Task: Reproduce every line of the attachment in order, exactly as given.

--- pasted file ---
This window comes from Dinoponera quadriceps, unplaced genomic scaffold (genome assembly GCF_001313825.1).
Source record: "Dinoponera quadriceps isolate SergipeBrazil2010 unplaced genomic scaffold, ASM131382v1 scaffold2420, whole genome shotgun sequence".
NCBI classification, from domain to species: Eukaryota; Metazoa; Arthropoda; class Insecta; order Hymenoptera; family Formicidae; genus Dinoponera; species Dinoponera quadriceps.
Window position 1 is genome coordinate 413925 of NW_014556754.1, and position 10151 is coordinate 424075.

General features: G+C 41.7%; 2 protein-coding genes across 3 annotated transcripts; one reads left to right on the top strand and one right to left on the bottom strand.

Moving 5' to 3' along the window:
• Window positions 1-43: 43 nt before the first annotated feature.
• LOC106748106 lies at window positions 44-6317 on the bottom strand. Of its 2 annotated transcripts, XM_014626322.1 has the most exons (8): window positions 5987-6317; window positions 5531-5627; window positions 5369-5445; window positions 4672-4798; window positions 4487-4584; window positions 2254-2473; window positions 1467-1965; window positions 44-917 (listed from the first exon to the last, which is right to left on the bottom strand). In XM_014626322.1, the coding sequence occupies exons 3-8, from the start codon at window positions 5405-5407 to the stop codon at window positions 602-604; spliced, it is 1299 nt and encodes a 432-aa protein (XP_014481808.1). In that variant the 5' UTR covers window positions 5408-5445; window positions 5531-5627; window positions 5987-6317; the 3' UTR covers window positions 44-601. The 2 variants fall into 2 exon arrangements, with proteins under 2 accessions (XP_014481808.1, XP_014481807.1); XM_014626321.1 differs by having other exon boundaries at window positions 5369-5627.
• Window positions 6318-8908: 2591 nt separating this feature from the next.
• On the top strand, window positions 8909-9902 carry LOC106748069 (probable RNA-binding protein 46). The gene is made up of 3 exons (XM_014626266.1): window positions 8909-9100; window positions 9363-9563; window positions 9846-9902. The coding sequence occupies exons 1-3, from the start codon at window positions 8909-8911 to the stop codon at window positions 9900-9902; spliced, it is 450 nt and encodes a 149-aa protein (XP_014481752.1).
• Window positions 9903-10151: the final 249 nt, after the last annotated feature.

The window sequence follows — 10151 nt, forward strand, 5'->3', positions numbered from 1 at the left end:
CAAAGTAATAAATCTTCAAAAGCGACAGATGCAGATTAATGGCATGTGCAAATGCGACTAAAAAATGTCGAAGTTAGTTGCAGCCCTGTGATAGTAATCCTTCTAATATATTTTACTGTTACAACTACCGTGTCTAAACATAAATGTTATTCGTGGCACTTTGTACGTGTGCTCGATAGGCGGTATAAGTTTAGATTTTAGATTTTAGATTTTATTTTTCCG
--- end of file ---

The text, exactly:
This window comes from Dinoponera quadriceps, unplaced genomic scaffold (genome assembly GCF_001313825.1).
Source record: "Dinoponera quadriceps isolate SergipeBrazil2010 unplaced genomic scaffold, ASM131382v1 scaffold2420, whole genome shotgun sequence".
NCBI classification, from domain to species: Eukaryota; Metazoa; Arthropoda; class Insecta; order Hymenoptera; family Formicidae; genus Dinoponera; species Dinoponera quadriceps.
Window position 1 is genome coordinate 413925 of NW_014556754.1, and position 10151 is coordinate 424075.

General features: G+C 41.7%; 2 protein-coding genes across 3 annotated transcripts; one reads left to right on the top strand and one right to left on the bottom strand.

Moving 5' to 3' along the window:
• Window positions 1-43: 43 nt before the first annotated feature.
• LOC106748106 lies at window positions 44-6317 on the bottom strand. Of its 2 annotated transcripts, XM_014626322.1 has the most exons (8): window positions 5987-6317; window positions 5531-5627; window positions 5369-5445; window positions 4672-4798; window positions 4487-4584; window positions 2254-2473; window positions 1467-1965; window positions 44-917 (listed from the first exon to the last, which is right to left on the bottom strand). In XM_014626322.1, the coding sequence occupies exons 3-8, from the start codon at window positions 5405-5407 to the stop codon at window positions 602-604; spliced, it is 1299 nt and encodes a 432-aa protein (XP_014481808.1). In that variant the 5' UTR covers window positions 5408-5445; window positions 5531-5627; window positions 5987-6317; the 3' UTR covers window positions 44-601. The 2 variants fall into 2 exon arrangements, with proteins under 2 accessions (XP_014481808.1, XP_014481807.1); XM_014626321.1 differs by having other exon boundaries at window positions 5369-5627.
• Window positions 6318-8908: 2591 nt separating this feature from the next.
• On the top strand, window positions 8909-9902 carry LOC106748069 (probable RNA-binding protein 46). The gene is made up of 3 exons (XM_014626266.1): window positions 8909-9100; window positions 9363-9563; window positions 9846-9902. The coding sequence occupies exons 1-3, from the start codon at window positions 8909-8911 to the stop codon at window positions 9900-9902; spliced, it is 450 nt and encodes a 149-aa protein (XP_014481752.1).
• Window positions 9903-10151: the final 249 nt, after the last annotated feature.

The window sequence follows — 10151 nt, forward strand, 5'->3', positions numbered from 1 at the left end:
CAAAGTAATAAATCTTCAAAAGCGACAGATGCAGATTAATGGCATGTGCAAATGCGACTAAAAAATGTCGAAGTTAGTTGCAGCCCTGTGATAGTAATCCTTCTAATATATTTTACTGTTACAACTACCGTGTCTAAACATAAATGTTATTCGTGGCACTTTGTACGTGTGCTCGATAGGCGGTATAAGTTTAGATTTTAGATTTTAGATTTTATTTTTCCG